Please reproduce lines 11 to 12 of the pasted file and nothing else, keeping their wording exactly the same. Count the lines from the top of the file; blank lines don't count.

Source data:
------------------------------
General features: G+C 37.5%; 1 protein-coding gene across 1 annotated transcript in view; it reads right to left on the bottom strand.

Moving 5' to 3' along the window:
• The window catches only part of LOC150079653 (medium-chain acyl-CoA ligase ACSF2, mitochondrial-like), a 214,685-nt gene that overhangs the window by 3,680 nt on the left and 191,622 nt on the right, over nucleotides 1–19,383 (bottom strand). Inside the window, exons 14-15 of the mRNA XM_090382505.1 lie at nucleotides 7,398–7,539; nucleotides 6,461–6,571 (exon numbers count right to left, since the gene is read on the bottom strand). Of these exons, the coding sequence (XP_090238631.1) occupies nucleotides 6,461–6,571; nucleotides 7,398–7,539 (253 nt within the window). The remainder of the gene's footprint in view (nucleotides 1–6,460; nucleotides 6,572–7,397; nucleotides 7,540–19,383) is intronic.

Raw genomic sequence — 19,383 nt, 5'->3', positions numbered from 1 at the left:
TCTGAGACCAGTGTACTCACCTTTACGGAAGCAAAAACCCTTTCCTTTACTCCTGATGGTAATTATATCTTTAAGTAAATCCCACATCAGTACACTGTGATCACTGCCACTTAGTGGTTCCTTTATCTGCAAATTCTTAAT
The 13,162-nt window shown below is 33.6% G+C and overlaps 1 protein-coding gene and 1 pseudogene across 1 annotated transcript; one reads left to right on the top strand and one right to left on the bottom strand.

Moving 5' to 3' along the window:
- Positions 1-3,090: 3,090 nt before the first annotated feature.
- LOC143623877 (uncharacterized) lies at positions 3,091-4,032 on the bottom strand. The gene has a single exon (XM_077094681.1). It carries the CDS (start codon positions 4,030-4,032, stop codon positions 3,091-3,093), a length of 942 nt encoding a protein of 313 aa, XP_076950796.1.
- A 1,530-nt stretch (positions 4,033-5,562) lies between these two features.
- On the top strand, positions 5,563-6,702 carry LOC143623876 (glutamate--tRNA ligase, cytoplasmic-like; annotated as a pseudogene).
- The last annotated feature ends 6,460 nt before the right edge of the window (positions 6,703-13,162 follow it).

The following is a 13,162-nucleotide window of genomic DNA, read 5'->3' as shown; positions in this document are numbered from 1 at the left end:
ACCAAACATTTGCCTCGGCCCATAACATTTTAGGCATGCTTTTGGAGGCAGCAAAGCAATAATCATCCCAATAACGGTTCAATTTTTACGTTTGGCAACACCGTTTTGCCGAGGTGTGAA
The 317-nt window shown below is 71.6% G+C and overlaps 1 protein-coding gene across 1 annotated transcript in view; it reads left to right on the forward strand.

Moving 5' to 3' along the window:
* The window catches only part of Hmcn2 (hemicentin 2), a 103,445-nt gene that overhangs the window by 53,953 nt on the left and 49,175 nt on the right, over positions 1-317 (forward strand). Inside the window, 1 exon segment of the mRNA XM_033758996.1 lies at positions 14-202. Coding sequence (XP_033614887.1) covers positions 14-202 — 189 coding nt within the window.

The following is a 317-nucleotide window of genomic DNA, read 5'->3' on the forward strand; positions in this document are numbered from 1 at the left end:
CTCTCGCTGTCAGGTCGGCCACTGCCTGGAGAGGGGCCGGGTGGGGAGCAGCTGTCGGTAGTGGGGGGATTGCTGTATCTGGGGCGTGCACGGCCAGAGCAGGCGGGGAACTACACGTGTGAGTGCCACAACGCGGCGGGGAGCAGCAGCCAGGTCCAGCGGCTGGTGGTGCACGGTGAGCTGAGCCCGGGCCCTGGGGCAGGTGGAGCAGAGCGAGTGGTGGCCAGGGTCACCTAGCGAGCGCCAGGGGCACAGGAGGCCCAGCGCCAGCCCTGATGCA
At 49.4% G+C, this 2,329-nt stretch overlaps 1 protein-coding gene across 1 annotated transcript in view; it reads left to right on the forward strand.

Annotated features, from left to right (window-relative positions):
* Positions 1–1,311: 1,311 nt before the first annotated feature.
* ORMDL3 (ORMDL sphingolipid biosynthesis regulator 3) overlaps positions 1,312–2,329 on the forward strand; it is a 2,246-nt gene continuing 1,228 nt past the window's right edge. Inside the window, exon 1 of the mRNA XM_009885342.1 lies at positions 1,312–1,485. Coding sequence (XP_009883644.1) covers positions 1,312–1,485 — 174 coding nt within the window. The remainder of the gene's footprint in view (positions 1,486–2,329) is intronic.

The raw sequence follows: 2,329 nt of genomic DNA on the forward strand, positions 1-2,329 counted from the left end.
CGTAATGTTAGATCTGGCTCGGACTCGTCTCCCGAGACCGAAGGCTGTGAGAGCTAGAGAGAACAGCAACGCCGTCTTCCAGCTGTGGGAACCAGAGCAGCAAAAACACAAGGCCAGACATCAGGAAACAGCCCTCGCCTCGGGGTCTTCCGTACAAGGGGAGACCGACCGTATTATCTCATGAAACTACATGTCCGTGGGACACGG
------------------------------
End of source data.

- On the top strand, positions 5,563-6,702 carry LOC143623876 (glutamate--tRNA ligase, cytoplasmic-like; annotated as a pseudogene).
- The last annotated feature ends 6,460 nt before the right edge of the window (positions 6,703-13,162 follow it).